observe a remarkable difference in the proportion of k-th answer type in different

difficulty levels. This proportion value acts as a measure in our recommendation

proposal to weight each question depending on k (the step in which the application

must decide which question to put as next).

[insert]

Fig. 8. Markov chains of all questions for k = 1 to 6. The x axis represents the question ids.

The y axis represents the last (k-th) answer type within the chain of the length k. The z axis

represents the proportion of last (k-th) answer type for each question and order k.

7 Future Work

The goal of our research was to develop applications for basic math education, which

allow individualized learning. Each child should be assisted on its own and personal

way. The data analyses presented in this publication will help to improve the

application in two different ways: the current empirical estimated difficulties of the

question have to be adapted to the difficulty levels we have identified through this

work. Assuming a pupil answers the question X from the difficulty level n correctly.

The next question (Y) should be selected from the difficulty level m whereas either

m=n (the same) or m=n+1 (the next higher difficulty level n+1). If a pupil answers the

question X from the difficulty level n incorrectly, the next question (Y) should be

selected from the difficulty level m whereas either m=n (the same) or m=n-1 (the

preceding lower difficulty level n-1). The proportion measure p from the analysis of

Markov chains introduced in this work will be used as selection criterion from the set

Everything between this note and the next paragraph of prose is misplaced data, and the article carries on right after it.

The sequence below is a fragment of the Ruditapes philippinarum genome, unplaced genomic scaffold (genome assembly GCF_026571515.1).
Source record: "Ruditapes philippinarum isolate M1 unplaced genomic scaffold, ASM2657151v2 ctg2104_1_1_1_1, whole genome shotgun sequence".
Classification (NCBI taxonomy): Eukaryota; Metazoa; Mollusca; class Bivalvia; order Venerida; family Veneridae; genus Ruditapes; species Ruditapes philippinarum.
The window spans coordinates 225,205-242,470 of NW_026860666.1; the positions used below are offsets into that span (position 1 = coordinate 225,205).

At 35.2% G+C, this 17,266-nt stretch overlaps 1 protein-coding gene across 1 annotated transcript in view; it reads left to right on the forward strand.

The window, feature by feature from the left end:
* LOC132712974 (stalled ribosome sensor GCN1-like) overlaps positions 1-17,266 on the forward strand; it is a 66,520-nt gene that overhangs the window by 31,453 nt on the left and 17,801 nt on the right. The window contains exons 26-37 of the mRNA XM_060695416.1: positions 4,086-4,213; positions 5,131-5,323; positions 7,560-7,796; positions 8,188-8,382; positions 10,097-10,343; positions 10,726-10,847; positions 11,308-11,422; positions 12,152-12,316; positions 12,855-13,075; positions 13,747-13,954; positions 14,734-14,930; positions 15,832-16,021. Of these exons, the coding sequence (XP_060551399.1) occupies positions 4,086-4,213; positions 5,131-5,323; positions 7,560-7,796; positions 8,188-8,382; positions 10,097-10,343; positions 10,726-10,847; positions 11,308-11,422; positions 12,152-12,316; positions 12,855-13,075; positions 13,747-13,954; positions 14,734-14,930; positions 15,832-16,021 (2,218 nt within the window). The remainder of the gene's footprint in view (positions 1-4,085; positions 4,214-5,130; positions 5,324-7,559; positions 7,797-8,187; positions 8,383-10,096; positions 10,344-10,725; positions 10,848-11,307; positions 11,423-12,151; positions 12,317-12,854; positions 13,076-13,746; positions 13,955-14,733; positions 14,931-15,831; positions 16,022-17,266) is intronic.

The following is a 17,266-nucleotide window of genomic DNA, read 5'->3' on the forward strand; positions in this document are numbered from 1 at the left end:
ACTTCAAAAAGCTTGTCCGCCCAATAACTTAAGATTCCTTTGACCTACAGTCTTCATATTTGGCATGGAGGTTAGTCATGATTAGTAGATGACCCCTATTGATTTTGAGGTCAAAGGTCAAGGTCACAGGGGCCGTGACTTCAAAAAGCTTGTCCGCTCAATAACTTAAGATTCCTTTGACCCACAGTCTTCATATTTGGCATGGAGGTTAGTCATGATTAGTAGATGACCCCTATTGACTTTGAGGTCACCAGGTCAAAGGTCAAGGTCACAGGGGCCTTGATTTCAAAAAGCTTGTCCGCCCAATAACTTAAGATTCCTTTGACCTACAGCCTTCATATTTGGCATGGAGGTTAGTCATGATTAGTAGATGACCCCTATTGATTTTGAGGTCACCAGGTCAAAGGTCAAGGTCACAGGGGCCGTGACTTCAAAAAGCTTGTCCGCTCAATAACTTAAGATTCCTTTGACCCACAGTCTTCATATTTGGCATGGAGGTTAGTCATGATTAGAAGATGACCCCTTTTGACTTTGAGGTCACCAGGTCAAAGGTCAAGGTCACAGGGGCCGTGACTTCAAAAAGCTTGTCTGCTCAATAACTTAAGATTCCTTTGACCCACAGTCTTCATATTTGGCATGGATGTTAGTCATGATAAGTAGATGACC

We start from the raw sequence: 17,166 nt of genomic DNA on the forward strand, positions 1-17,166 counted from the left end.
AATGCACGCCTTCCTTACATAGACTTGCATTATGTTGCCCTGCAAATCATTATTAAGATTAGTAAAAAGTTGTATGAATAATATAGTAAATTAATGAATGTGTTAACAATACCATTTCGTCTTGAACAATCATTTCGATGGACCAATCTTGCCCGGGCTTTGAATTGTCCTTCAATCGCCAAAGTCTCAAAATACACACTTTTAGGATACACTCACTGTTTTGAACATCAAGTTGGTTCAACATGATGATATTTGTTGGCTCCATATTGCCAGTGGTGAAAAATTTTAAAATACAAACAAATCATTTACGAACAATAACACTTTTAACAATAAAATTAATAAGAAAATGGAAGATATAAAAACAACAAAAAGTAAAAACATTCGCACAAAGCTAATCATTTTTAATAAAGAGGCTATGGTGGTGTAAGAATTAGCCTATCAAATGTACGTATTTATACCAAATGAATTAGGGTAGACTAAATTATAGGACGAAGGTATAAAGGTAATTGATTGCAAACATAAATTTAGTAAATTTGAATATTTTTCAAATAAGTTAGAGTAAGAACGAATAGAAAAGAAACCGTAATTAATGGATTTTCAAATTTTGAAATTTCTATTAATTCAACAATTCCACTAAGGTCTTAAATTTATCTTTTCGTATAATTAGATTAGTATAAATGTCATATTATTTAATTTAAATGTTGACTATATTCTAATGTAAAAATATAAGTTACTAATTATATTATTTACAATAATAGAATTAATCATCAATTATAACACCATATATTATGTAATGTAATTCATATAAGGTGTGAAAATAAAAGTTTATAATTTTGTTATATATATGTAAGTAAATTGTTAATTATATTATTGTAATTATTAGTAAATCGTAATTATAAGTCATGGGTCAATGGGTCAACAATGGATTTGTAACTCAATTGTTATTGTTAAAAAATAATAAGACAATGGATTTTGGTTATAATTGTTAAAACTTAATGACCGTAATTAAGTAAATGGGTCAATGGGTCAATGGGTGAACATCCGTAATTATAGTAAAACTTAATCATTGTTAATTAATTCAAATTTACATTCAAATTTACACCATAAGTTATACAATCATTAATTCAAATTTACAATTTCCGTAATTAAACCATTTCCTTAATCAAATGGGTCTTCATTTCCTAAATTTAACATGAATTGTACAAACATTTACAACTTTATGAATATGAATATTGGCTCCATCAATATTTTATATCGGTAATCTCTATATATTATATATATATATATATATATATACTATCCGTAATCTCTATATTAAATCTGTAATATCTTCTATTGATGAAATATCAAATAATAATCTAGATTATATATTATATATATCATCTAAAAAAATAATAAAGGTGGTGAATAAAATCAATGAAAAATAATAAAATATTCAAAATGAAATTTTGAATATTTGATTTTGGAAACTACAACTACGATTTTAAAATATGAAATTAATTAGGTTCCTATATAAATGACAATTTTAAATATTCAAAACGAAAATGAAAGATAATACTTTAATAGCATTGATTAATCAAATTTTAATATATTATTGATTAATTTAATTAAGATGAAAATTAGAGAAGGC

of new difficulty level m. For each candidate question Y within the set of difficulty

level m and step k (the k-th time the pupil will answer to the question Y) the question

Y that owns the highest proportion rate referring to answer type WR or RR will be

selected. The chosen answer type depends on the preceding answer type (W or R for

step k-1) to that question (Y).

8 Conclusion

In this work we analyzed the dataset from “1x1 trainer” application that was designed

for primary school children to learn one-digit multiplications. We identified the

easiest and the most difficult questions by looking through the probabilities of

different answer types of the pupils in two different subsets. The reaction time of the

pupils for answering the questions was also taken into consideration. The result from

both data sets was almost the same. The multiplications where 1, 2, 5, and 10 occur as

operands can be classified as easy to learn, whereas 3, 4, 6, 9, and especially 7, 8

operands build multiplications that can be classified as difficult. We classified the

questions into three difficulty levels (difficult, intermediate and easy) using k-means

algorithm. We gained eight difficult, twenty two intermediate and sixty easy questions

totally. The identified class of difficult questions contains the following eight

multiplications: 6*8, 7*8, 8*6, 8*7, 8*4, 8*8, 6*7 and 4*8. As can be seen, the

difficult set is characterized mainly by the operand 8.

Next we identified an optimal number of clusters that best classifies one digit

multiplication questions in respect to their difficulty. The algorithm suggests that six

clusters can optimally represent the different difficulty levels of the questions.

Our Markov model analysis for each question leads to a measure that can be used

in the recommendation proposal to improve the question selection algorithm in the

application.